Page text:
To hire a tutor or not depends on the prevailing situation

Is private tuition ultimately a need or a want? The debate on this issue has carried on for the longest while, and there will probably be no satisfactory conclusion in the foreseeable future as long as Singapore's obsession with academic success remains unabated - proponents and opponents will both be seen trying their hardest to dismantle one another's beliefs.

Then again, once in a while, a voice advocating a more calibrated approach towards the hiring of tutor(s) emerges, such as this netizen who goes by the online handle Hercules . He relates personal experiences with his nephew and grand niece, imploring folks to consider individual circumstances carefully and not simply rush into making decisions which may impede a child's potential to mature independently on his/her own:

"I have a 14 years old nephew (studying in Secondary 2 this year) who in my assessment is 'smart' (can pick up things rather quickly). I previously set a target of 260 for his PSLE T-Score (he achieved more than 260 marks in all for his preliminary examinations without attending any tuition classes), however he blew it in the end with a 228 because he grew over-confident an complacent (started to play and play after knowing he did well for his prelims). This lad was under my direct care from from the age of 1 to 12.

He was reluctantly posted to a neighbourhood secondary school. Never bothered to put any effort into his studies, but simply played and played. In Secondary 1, he failed 4 subjects at the end of the year.

Naturally both my brother and his wife consulted me on whether we should consider hiring tutors for him. I informed them tuition was not an effective remedy as his poor results happened not because he didn't understood what was being taught in school, but rather because he simply did not give two hoots about things. I asked them to be patient, advising them to adopt a 'wait and see' approach. Give him another year to prove himself.

I had a few good talks with him to buck up after he brought his report book to 'see me', explaining to him that if he started attending tuition, those tuition hours would eat into his leisure time (mainly spent on sports with friends; he was also talent scouted to join the national team). I said I will decide on whether to enroll him in tuition classes by the end of Secondary 2. If such a need actually arose, careful planning and discussion about how many tutors to engage, etc would have to be undertaken . I knew he disliked the idea of seeking tuition very much as he previously told me how he viewed some of his friends burdened with attending multiple tuition lessons per week as 'poor things' having absolutely 'no lives'.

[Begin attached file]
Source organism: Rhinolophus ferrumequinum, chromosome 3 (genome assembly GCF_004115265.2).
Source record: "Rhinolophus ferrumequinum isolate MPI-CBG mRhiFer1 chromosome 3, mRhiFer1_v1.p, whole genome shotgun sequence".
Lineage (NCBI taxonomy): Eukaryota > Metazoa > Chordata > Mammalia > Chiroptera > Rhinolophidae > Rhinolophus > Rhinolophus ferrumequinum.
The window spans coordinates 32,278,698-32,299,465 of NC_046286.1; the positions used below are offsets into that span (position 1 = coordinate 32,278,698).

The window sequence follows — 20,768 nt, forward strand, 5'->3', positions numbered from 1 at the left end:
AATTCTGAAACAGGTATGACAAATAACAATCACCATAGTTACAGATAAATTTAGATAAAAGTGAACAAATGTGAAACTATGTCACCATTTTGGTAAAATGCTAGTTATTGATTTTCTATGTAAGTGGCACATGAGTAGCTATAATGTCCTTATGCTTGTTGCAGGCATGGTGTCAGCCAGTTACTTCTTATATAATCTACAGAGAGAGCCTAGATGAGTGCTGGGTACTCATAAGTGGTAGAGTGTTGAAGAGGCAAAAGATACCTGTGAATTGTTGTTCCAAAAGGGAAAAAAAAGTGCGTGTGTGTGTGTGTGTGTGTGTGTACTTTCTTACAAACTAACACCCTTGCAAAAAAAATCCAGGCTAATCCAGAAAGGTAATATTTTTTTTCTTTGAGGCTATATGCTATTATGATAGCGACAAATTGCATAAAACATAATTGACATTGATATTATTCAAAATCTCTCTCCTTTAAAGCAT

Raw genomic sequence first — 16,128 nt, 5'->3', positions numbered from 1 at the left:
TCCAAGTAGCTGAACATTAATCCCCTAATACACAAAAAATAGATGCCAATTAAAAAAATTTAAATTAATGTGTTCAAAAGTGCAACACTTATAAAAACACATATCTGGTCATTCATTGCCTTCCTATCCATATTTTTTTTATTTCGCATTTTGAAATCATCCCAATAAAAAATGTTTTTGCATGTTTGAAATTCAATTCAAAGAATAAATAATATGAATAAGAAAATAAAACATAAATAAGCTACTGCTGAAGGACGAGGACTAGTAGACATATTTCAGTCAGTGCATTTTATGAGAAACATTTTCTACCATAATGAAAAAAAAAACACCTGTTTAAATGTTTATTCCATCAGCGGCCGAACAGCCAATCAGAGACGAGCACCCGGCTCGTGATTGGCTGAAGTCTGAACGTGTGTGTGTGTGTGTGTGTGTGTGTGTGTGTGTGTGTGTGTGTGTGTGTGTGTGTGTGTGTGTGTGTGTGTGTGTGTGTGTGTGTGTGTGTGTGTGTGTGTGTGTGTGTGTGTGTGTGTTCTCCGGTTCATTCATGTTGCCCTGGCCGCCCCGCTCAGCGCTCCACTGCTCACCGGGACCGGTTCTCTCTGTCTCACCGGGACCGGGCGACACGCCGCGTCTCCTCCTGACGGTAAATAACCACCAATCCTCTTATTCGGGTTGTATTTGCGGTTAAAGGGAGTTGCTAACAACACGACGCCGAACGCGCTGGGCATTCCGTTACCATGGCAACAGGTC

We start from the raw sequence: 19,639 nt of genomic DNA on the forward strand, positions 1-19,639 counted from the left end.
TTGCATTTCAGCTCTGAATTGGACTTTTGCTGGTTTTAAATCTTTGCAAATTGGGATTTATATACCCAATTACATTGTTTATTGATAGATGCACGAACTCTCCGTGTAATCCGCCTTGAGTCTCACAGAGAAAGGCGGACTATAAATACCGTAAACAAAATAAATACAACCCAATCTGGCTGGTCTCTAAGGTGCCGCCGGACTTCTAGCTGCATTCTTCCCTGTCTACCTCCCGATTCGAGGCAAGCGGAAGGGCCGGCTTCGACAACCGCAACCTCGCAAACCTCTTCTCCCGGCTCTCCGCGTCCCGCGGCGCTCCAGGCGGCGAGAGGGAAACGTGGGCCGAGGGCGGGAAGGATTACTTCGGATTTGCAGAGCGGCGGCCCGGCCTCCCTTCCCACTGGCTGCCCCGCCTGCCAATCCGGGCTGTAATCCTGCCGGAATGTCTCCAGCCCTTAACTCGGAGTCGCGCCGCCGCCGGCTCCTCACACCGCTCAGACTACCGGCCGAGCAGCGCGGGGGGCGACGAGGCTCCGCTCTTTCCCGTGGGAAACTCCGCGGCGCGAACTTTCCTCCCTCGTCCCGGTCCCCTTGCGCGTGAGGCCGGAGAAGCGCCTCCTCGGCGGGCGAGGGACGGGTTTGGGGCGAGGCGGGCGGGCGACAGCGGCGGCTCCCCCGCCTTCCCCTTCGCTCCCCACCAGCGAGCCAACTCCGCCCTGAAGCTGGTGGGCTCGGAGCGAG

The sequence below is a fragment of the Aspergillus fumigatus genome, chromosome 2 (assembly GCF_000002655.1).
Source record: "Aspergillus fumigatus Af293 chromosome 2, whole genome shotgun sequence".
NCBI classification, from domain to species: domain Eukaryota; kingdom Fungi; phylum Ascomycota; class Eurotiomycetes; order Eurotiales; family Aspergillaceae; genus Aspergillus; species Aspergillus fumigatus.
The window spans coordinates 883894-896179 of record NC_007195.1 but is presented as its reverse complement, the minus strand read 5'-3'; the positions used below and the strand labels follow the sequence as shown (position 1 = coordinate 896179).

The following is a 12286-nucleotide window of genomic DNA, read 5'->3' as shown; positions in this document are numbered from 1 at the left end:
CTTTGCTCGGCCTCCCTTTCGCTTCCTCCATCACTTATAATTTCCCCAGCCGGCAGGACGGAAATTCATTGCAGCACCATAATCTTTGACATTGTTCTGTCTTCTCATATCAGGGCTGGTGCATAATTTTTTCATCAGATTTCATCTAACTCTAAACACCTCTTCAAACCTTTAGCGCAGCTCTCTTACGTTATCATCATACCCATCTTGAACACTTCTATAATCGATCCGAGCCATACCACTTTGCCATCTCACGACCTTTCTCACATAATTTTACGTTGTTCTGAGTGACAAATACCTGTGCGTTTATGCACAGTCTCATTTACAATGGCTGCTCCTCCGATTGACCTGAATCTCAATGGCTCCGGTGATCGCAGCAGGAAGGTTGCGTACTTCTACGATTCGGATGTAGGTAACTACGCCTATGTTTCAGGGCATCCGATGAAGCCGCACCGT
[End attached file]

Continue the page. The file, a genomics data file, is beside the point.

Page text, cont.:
He just showed me his end of year secondary 2 examination results: 4As, 2Bs, and 1C; and his parents were obviously pleased that he finally came to his senses. He proved to me that he was not that 'stupid' to want to trade his personal leisure hours with tuition lessons.

Bottom line: whether to engage tutors or not depends largely on the prevailing situation. For my nephew's case, if I had proceeded to do so immediately at the beginning of the year for him, I might have missed out entirely on the golden opportunity of allowing him to mature by himself (by tossing him a clutch he doesn't need and might have therefore provided a basis for rebellion). If he could subsequently maintain this level of diligence, I'd say a minimum of 5As and 2Bs are within his reach quite easily."

"Next up: my grand niece who is studying in Primary 1.

She has yet to turn 7 this year - rather timid, mildly dyslexic, and possibly suffering from ADD in my personal assessment.

As her mum is a non-Chinese, this in a way makes learning Chinese very difficult for her.

She has a very short attention span of about 20 minutes, after which she will start to daydream and offer nonsensical answers.

My nephew discussed with me about engaging tutors for her. I advised him to put the idea on hold, since she would probably switch off less than halfway into a tutoring session and internalize less than 50% of what was being taught.

I believe kids like her would instead benefit from more parental support

Currently I am spending about 3 hours with her on weekdays, alternating between intermittent 20 minute-blocks of serious coaching and playing during this while. Apparently she learns best in such an arrangement.

Now she is entering a period of exams (I view all formats of assessments as exams regardless how her school chooses to label them). I am eager to discover how she is going to endure 60-minute papers with her concentration span of merely 20 minutes.

I am presently still monitoring her progress closely and making adjustments accordingly. There are no quick fixes available."

Thank you Hercules for granting me permission to share these lovely posts of yours.


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